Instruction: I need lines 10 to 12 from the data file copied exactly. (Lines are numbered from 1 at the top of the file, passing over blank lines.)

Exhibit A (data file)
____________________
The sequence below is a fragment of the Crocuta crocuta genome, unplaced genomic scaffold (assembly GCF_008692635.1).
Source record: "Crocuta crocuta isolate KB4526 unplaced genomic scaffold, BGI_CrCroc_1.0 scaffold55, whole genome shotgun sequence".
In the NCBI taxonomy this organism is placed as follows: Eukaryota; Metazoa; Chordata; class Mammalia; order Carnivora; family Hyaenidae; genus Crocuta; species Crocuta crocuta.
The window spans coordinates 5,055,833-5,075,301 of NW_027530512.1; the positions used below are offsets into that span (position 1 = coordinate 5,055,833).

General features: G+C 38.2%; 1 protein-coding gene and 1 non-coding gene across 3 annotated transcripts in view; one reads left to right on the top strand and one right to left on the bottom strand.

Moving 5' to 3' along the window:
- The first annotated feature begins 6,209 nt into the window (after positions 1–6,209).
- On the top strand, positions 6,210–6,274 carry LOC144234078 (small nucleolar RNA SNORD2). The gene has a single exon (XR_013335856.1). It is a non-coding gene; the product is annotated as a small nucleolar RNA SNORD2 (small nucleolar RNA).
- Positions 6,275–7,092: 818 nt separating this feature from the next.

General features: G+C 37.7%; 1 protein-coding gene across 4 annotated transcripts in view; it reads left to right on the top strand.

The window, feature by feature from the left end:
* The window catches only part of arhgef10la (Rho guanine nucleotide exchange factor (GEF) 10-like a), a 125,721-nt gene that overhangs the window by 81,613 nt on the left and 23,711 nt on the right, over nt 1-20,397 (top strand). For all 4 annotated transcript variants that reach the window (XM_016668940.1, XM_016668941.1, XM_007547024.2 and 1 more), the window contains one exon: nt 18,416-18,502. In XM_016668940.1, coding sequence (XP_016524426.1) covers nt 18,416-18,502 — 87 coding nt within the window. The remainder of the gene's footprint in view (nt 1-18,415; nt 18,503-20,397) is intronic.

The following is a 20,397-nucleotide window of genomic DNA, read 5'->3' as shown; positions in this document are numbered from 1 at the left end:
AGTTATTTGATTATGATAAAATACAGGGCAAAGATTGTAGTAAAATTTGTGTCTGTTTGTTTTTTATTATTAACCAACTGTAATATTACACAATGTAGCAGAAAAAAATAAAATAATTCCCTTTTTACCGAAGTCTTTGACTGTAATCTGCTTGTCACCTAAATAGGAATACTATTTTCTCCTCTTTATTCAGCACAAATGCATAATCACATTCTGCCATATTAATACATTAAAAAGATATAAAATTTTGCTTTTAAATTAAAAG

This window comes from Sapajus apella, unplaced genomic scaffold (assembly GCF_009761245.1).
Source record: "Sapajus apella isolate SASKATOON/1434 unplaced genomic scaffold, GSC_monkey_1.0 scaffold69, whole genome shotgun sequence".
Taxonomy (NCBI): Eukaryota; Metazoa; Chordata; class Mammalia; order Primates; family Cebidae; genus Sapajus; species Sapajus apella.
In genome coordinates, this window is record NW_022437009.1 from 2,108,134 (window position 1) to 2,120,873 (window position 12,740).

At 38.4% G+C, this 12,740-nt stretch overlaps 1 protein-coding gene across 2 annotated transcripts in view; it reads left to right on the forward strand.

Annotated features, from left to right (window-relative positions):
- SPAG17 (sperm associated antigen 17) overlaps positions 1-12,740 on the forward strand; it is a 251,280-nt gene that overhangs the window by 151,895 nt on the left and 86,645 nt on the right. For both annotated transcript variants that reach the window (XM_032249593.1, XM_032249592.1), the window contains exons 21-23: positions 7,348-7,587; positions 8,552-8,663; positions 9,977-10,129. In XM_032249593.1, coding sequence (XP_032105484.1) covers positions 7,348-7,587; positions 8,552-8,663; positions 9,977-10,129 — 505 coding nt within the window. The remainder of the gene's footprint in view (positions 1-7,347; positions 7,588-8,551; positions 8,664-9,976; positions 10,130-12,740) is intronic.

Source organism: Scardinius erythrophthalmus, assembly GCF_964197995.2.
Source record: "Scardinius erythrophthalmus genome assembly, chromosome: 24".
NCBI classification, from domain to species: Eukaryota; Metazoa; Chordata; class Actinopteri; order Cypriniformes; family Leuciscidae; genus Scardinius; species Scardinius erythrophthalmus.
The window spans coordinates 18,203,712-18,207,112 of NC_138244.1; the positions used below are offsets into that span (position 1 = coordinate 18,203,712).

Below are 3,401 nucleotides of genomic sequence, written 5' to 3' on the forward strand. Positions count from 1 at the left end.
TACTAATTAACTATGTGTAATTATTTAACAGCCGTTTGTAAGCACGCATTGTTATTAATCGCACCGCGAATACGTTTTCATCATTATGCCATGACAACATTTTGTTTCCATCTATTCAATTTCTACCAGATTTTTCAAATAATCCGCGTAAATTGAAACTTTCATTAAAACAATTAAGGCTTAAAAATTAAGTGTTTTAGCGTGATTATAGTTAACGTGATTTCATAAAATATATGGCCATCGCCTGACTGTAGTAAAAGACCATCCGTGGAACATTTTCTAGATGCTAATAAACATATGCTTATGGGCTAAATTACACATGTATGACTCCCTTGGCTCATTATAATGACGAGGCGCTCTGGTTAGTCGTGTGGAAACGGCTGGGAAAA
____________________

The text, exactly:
General features: G+C 37.7%; 1 protein-coding gene across 4 annotated transcripts in view; it reads left to right on the top strand.

The window, feature by feature from the left end:
* The window catches only part of arhgef10la (Rho guanine nucleotide exchange factor (GEF) 10-like a), a 125,721-nt gene that overhangs the window by 81,613 nt on the left and 23,711 nt on the right, over nt 1-20,397 (top strand). For all 4 annotated transcript variants that reach the window (XM_016668940.1, XM_016668941.1, XM_007547024.2 and 1 more), the window contains one exon: nt 18,416-18,502. In XM_016668940.1, coding sequence (XP_016524426.1) covers nt 18,416-18,502 — 87 coding nt within the window. The remainder of the gene's footprint in view (nt 1-18,415; nt 18,503-20,397) is intronic.